The fruit of love is confidence. “In this,” —-the consciousness of active and sincere love to the brethren resting upon and moulded by the love of Christ—-in this, we perceive that we are of the truth; and, perceiving this, we shall assure our hearts in the presence of God, in whom we live and move and have our being. It is of the very essence of Christian life that it is lived and tested before God. No assurance or confidence is possible except from being in right relation to God.

Through the consciousness of love, then, which is of God and which marks the children of God , we perceive that we are children of God—of the truth; and in this knowledge we find assurance and confidence before the very highest tribunal. “We shall assure our heart before Him.” Vincent

Wasn’t that concise and rich! I want this “love” to be manifested in my life toward my God, my brethren and those in need of the gospel. He shall bring it to pass if we cooperate with His Spirit.

God bless you!

Carl

“Travel, Travel, Travel

In 1803 President Thomas Jefferson sent Lewis and Clark and a Corps of men to follow the Missouri River westward hoping to find an overland route to the Pacific Ocean. Their successful two year trip opened the West to trappers and the westward migration of America.

Several years after their trip, seven native Americans (aka Indians) showed up in St. Louis, MO seeking Bibles. They had learned about the Bible from the Christians in the Lewis and Clark expedition. The native Americans attributed the white man’s “power” (technological advances), to this mysterious book.  Clark was able to provide the Indians with Bibles, but unfortunately they all died prior to returning to their tribes.

When word reached the churches in the East about these Indians wanting Bibles, there arose a missionary zeal to evangelize the western Indians. In July, 1836, missionaries Marcus and Narcissa Whitman and Henry and Eliza Spalding attended a trapper’s rendevous on the Green River, where they were paired with western tribes.

Whitman settled in what is now southeastern Washington state among the Cayuse and Nez Perce tribes, six miles from Walla Walla. Years later, Whitman found it necessary to return by horse to the east coast to address mission matters. This was at the same time the wagon trains were beginning to make their way westward to Oregon, California and Washington. While in the east, Whitman was sought out by the wagon train leaders for his experience traversing the wilderness. Of course, the leader’s greatest concern was how to deal with the Indians they would encounter, but Whitman had more important instructions for them.

“Travel, travel, travel; nothing else will take you to the end of your journey; nothing is wise that does not help you along; nothing is good for you that causes a moment delay.” “A day spent enjoying prairie flowers may cost you your life in the snow covered mountains.” Marcus Whitman

There is wisdom here for we Christians.  It is this:

No matter what happens in your life,  keep traveling on toward your new heavenly home. Do not let any trial stop you.

When someone died on the wagon trains, some would bury the dead at night in the wagon path, so the grave would not be noticeable to the ever watching Indians. They did not spend days in mourning or have a proper funeral.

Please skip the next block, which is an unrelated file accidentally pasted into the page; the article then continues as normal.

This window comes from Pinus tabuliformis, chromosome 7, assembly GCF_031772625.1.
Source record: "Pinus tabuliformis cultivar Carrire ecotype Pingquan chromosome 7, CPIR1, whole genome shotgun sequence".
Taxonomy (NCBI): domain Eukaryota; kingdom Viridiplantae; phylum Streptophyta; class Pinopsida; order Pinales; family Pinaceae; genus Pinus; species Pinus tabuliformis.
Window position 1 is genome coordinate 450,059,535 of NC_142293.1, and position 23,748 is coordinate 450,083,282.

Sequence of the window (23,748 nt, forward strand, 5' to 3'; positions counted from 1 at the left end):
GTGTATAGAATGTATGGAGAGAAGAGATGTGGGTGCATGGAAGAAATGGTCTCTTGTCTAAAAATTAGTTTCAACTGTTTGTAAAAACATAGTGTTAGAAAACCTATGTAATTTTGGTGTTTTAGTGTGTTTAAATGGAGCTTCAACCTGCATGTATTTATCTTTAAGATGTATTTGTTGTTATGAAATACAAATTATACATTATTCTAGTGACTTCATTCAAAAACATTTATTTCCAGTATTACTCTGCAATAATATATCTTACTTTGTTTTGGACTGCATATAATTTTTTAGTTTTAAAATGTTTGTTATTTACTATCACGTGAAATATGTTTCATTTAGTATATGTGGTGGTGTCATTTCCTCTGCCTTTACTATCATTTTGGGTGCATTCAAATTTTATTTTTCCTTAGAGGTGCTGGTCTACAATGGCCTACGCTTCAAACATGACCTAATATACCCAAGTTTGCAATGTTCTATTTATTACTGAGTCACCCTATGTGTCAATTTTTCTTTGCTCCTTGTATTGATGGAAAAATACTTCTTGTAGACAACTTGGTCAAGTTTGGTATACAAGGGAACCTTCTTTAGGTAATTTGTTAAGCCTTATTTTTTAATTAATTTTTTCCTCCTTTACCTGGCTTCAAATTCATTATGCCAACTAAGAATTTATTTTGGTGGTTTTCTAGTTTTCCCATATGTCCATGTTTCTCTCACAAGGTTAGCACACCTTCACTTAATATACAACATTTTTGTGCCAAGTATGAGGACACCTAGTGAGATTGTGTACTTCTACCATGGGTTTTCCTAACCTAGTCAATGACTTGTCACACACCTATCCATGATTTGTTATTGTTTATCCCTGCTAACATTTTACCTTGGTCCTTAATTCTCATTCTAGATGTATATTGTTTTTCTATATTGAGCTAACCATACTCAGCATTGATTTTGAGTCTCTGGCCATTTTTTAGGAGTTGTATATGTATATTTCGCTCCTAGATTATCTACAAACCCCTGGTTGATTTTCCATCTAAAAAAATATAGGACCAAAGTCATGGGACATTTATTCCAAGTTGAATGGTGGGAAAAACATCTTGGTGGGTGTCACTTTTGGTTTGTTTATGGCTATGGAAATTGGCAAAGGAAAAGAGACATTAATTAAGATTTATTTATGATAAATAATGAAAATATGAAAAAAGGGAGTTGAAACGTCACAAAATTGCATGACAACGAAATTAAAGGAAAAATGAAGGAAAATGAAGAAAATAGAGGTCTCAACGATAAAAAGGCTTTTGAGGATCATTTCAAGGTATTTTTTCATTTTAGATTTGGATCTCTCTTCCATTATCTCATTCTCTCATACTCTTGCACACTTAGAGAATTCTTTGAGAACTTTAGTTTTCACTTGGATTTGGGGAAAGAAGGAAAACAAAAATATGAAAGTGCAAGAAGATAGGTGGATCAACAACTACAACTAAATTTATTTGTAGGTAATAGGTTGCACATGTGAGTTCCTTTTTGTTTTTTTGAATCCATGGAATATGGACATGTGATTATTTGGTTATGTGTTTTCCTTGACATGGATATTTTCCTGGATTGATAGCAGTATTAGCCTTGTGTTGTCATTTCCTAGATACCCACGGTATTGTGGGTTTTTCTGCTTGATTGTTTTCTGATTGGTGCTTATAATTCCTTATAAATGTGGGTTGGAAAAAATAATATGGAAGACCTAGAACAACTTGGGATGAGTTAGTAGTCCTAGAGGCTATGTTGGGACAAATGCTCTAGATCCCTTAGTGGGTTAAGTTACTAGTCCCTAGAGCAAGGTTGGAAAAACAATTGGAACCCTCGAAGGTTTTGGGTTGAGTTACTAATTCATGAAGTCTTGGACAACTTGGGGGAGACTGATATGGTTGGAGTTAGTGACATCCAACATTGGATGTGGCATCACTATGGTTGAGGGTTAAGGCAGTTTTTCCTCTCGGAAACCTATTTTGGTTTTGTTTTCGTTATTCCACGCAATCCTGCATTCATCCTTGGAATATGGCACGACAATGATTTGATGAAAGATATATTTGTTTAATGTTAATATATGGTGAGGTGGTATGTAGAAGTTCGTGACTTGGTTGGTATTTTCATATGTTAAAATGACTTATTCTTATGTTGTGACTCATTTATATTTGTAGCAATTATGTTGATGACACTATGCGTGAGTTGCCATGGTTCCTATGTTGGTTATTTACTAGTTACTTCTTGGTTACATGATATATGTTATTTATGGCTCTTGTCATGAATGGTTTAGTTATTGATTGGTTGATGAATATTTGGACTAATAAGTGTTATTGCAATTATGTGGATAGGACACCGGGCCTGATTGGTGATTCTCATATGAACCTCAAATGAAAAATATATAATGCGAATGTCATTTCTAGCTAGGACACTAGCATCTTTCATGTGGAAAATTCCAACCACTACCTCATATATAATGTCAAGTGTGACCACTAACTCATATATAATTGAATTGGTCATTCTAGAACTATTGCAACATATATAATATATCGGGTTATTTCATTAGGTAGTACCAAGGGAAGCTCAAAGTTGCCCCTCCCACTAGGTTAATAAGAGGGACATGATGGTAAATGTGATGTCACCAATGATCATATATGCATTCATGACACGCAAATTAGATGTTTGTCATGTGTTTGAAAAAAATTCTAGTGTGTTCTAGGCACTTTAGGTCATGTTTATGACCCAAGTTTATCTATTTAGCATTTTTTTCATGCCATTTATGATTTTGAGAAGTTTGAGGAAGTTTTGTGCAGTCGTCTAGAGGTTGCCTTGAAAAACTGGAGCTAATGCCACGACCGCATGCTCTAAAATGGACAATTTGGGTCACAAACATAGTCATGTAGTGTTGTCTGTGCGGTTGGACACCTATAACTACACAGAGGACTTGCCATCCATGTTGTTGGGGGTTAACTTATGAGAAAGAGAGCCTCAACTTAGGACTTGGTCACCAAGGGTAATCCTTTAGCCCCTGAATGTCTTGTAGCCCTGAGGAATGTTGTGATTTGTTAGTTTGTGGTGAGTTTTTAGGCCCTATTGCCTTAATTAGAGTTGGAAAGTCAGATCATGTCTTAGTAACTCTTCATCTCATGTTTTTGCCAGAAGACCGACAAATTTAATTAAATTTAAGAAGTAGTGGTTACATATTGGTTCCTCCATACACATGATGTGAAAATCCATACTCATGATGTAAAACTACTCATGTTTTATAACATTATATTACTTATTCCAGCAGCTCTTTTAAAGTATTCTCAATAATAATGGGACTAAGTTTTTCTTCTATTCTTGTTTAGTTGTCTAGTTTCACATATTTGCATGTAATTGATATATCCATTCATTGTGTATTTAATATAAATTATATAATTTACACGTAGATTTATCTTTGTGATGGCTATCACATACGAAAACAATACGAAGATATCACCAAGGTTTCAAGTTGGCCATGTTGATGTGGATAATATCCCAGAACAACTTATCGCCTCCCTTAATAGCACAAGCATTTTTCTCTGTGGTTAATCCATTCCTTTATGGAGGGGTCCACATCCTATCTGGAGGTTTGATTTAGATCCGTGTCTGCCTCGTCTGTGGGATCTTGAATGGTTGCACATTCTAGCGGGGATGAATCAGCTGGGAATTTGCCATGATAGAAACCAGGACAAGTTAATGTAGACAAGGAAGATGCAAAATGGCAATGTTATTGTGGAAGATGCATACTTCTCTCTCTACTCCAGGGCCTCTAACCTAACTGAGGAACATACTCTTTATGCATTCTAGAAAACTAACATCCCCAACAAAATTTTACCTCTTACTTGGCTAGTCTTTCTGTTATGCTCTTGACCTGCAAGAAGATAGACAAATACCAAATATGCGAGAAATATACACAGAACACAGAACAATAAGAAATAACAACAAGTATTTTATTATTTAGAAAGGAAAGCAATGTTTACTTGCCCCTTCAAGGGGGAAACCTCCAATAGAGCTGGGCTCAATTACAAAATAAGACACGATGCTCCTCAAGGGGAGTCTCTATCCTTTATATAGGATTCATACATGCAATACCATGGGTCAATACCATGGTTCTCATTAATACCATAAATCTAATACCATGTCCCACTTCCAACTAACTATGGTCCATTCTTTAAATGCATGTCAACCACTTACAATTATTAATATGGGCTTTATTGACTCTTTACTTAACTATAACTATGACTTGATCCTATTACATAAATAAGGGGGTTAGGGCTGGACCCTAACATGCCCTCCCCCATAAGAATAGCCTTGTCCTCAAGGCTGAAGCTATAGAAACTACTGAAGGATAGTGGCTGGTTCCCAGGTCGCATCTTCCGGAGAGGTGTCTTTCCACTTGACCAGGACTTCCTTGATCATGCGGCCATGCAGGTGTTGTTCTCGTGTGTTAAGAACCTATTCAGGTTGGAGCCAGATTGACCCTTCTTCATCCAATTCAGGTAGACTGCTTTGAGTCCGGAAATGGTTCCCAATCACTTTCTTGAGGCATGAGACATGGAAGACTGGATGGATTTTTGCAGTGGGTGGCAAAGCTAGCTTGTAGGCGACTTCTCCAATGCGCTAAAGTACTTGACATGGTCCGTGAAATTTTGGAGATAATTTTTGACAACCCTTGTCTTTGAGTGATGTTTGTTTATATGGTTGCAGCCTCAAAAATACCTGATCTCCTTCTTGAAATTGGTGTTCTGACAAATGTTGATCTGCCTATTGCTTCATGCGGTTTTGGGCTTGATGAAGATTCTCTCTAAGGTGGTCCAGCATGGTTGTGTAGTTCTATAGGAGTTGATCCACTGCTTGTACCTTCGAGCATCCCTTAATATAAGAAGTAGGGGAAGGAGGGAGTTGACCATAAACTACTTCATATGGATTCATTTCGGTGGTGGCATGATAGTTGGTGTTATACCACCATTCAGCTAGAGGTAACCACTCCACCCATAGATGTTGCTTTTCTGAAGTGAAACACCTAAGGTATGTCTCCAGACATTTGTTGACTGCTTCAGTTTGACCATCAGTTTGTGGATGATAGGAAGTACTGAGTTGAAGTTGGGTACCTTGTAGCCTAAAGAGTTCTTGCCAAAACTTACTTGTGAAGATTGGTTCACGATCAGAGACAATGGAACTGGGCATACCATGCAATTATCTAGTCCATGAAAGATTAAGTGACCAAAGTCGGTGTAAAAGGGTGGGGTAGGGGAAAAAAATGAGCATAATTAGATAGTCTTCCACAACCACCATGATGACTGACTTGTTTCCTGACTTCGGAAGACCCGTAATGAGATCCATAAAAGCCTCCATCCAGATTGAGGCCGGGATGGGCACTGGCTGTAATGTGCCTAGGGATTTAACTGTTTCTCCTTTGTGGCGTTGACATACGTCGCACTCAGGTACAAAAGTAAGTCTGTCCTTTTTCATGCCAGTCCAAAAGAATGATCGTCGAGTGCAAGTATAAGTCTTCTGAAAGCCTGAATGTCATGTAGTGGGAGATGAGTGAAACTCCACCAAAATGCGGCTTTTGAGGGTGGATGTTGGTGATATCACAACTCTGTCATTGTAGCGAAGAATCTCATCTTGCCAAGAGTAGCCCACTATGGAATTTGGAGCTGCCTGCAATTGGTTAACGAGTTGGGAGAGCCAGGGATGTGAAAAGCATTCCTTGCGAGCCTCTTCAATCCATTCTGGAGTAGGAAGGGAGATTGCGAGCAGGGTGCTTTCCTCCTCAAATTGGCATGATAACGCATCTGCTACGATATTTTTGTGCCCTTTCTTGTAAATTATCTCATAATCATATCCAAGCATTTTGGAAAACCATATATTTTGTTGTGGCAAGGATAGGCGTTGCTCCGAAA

The pioneers had to keep the big picture in mind.  They had a very long way to go by foot, horse, mule and wagon. It was up to them to keep moving and not focus on the loss or they could experienced a far greater loss of life.

In our Christian walk, we may experience the “death” of many things:

  • Maybe the premature death of a career;
  • Maybe the future we envisioned will have to die;
  • Maybe our self-image will die due to revelations from God’s Word;
  • Future plans for our children may have to die, due to unforeseen problems;
  • Maybe we lose a loved one to some seemingly unfair disease or tragedy;
  • We may experience a loss of our health or our spouses health;
  • Our finances may tank and we find ourselves in financial straits;
  • Some may experience the death of friendships they highly value;
  • It may be physical torture, imprisonment or death for our Christian faith.

Whatever the “death” or hardship may be, we need to keep the big picture in mind. We are just a pilgrims passing through the devil’s kingdom, on the way to the heavenly Jerusalem. Keep trusting in Jesus and His Word.  Keep pressing on in Him, until you arrive in His physical Presence.  He said He would never leave or forsake us. The Comforter is always with us.

In closing, I am reminded of an elderly sister in the Lord, who lived in communist Lithuania. She had a chronic disease that paralyzed her total body except for one finger.   The secret police never searched her home due to her condition.  She used this safe setting to translate Christian books from U.S. and western Europe into her mother tongue, for her fellow countrymen.  She typed them out one letter at a time with that one finger that was not paralyzed.  She had experienced the “death” of her health but she kept pressing on in her Lord and as a result, was a tremendous blessing to her brother and sisters-in-Christ under the yoke of atheistic communism.

Let us keep pressing on in spite of whatever comes our way. We do not know what the future holds, but we do know Who holds the future and has us in His hands.

In addition, let us be sensitive to the needs of our brothers and sisters who are going through trials and the valley of death.  Paul said we should consider others more important than ourselves. Let the words of Hebrews 3:13 direct us:

“…encourage one another day after day as long as it is still called “Today”…”

To “encourage” someone means to “to give courage; the attitude or response of facing and dealing with anything recognized as dangerous, difficult or painful, instead of withdrawing from it”  (Webster). Lovingly give courage to them that are going through trials and the valley of death.

Peace to all,

Carl